Churchill and the Islamic World – by Warren Dockter
Warren Dockter, Churchill and the Islamic World: Orientalism, Empire and Diplomacy in the Middle East (London: Tauris, 2015), 378 pp., $30.32.
Winston Churchill never attended University, so after leaving the military college at Sandhurst, he began a rigorous program of self-education. At twenty-two, when “the desire for learning” began to “press insistently” upon him, many subjects fired his interest. “Then there was history”: his autobiography, My Early Life, explains that when he read Macaulay’s History of England, “There was no one at hand to tell me that this historian with his captivating style and devastating self-confidence was the prince of literary rogues, who always preferred the tale to the truth, and smirched or glorified great men and garbled documents according as they affected his drama.”
Historians, who have a difficult job, may need years to discover the full story of Churchill’s self-education. Warren Dockter, a junior research fellow in history at Clare Hall, Cambridge, tries to stop fools from rushing into a gap in the record by writing his dutifully-researched study of Churchill’s “attitudes and policies” in his most important encounters with Islamic regions and peoples. Intended as a corrective to incomplete views—a number of them frequently asserted in the years since 9/11—his book begins an important conversation which deserves more serious thought and discussion.
Beginning in 1896, with a letter from Churchill to his old schoolmaster, the Rev. J. E. C. Welldon, Dockter reaches farther back than most previous accounts of the subject. He admits that Churchill’s experience of the Islamic world made him different from his contemporaries, but largely neglects Churchill’s exceptional ambition and intelligence. Social science jargon, especially in his early chapters, leaves the reader wanting more depth and clarity.
Sometimes Dockter editorializes without strong evidence, claiming that Churchill’s respect for Islamic frontier tribes was “reluctant” (29) or, later, that Churchill seemed “uninformed by his own earlier writing” (231). Churchill’s years as Under-Secretary for the Colonies (1905-08) gave him the opportunity “to meet and socially interact with major players in the world of Islam” (39), such as the Sultan Mohammed Shah, Aga Khan III, and leaders of the Young Turk movement, including Enver Pasha. While the author recognizes the importance of these meetings in developing Churchill’s understanding of Islam, his frequent use of jargon weakens his otherwise serviceable presentation.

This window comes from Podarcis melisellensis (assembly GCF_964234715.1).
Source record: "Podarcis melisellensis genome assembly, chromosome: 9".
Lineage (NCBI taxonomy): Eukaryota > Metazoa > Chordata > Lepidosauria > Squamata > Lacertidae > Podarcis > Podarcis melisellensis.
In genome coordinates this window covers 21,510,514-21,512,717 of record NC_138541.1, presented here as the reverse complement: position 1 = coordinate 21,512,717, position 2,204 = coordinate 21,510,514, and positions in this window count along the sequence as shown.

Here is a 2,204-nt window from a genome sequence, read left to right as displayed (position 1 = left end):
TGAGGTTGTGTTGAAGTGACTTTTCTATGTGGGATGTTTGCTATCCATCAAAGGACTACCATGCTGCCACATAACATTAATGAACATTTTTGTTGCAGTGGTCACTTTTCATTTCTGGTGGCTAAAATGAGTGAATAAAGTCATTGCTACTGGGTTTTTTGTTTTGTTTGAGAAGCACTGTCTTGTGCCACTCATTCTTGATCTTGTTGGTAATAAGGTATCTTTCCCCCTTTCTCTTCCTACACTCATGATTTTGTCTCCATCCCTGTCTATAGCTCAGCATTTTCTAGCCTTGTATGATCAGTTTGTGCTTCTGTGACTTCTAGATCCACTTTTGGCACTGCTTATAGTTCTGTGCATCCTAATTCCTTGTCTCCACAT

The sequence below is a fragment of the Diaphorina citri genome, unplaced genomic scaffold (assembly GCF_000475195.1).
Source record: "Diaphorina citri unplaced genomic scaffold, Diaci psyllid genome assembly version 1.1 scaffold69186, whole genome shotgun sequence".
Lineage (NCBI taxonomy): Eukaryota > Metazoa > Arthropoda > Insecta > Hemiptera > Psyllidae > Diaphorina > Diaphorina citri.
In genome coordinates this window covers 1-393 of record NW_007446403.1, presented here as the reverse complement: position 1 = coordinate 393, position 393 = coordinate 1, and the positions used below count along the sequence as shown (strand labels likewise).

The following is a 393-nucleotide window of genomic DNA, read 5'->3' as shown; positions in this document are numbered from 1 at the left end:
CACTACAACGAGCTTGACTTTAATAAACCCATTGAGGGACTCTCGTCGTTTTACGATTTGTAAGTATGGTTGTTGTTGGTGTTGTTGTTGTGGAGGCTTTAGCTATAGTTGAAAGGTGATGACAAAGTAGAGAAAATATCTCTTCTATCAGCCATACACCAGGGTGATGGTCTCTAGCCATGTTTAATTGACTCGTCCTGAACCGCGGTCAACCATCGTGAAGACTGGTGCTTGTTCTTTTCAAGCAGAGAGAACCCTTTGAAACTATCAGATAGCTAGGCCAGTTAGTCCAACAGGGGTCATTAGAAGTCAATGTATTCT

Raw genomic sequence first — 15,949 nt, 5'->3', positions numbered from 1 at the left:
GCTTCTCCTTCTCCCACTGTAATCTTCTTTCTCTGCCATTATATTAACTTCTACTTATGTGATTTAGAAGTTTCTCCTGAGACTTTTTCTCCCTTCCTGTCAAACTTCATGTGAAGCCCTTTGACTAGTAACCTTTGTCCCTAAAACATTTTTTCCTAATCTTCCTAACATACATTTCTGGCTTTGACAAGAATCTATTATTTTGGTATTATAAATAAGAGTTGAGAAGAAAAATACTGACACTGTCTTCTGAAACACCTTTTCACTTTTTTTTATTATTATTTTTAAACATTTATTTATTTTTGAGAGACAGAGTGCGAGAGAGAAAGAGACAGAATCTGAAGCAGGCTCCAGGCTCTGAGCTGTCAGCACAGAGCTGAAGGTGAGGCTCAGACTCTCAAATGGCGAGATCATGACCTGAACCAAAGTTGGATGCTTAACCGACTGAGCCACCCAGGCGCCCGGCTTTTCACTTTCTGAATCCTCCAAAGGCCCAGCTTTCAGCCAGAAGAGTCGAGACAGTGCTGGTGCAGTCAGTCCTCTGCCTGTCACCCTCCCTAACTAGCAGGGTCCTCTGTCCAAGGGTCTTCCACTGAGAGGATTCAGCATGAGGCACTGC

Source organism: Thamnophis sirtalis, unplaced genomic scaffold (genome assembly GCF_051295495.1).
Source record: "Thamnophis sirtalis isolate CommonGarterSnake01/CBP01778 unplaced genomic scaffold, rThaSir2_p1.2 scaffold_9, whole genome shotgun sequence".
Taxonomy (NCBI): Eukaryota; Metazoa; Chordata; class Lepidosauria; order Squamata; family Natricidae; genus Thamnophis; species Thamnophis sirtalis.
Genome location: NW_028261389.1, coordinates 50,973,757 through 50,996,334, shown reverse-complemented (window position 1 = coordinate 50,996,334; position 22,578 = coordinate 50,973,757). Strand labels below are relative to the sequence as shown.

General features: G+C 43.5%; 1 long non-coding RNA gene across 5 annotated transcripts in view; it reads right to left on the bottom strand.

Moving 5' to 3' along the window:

In exploring Churchill’s four years at the Admiralty, Dockter repudiates the notion “that Churchill’s blunders” in the First World War “were caused by orientalist thinking” (52). A central theme of his book is that, although “Churchill’s main concern was British interests, his understanding of the Islamic world and his concern for Muslim populations…undoubtedly played a role in his thinking” (61). Evaluating his actions up to the First World War, Dockter develops a second theme: that Churchill’s “ability to marry different interests together” (53) was an important part of his political strategy and character.
After the First World War, Dockter emphasizes Churchill’s disagreements with Lloyd George’s harsh policies towards Turkey and his role in the “creation and implantation of the colonial air-policing policy” (85), including the controversy about using “gas bombs” (114) in Mesopotamia and elsewhere—which, Dockter argues, Churchill thought more humane than other alternatives (117). His “intentions for use of air power were principally benevolent towards the tribesmen” (85), as well as relatively inexpensive. In his study of Churchill at the Colonial Office (1921-22), Dockter invites us to “move away from the traditional concept of Churchill as a rabid imperialist and purely pro-Zionist policy maker” (156), stressing that “Churchill was relatively progressive in his approach to the Middle East” (129).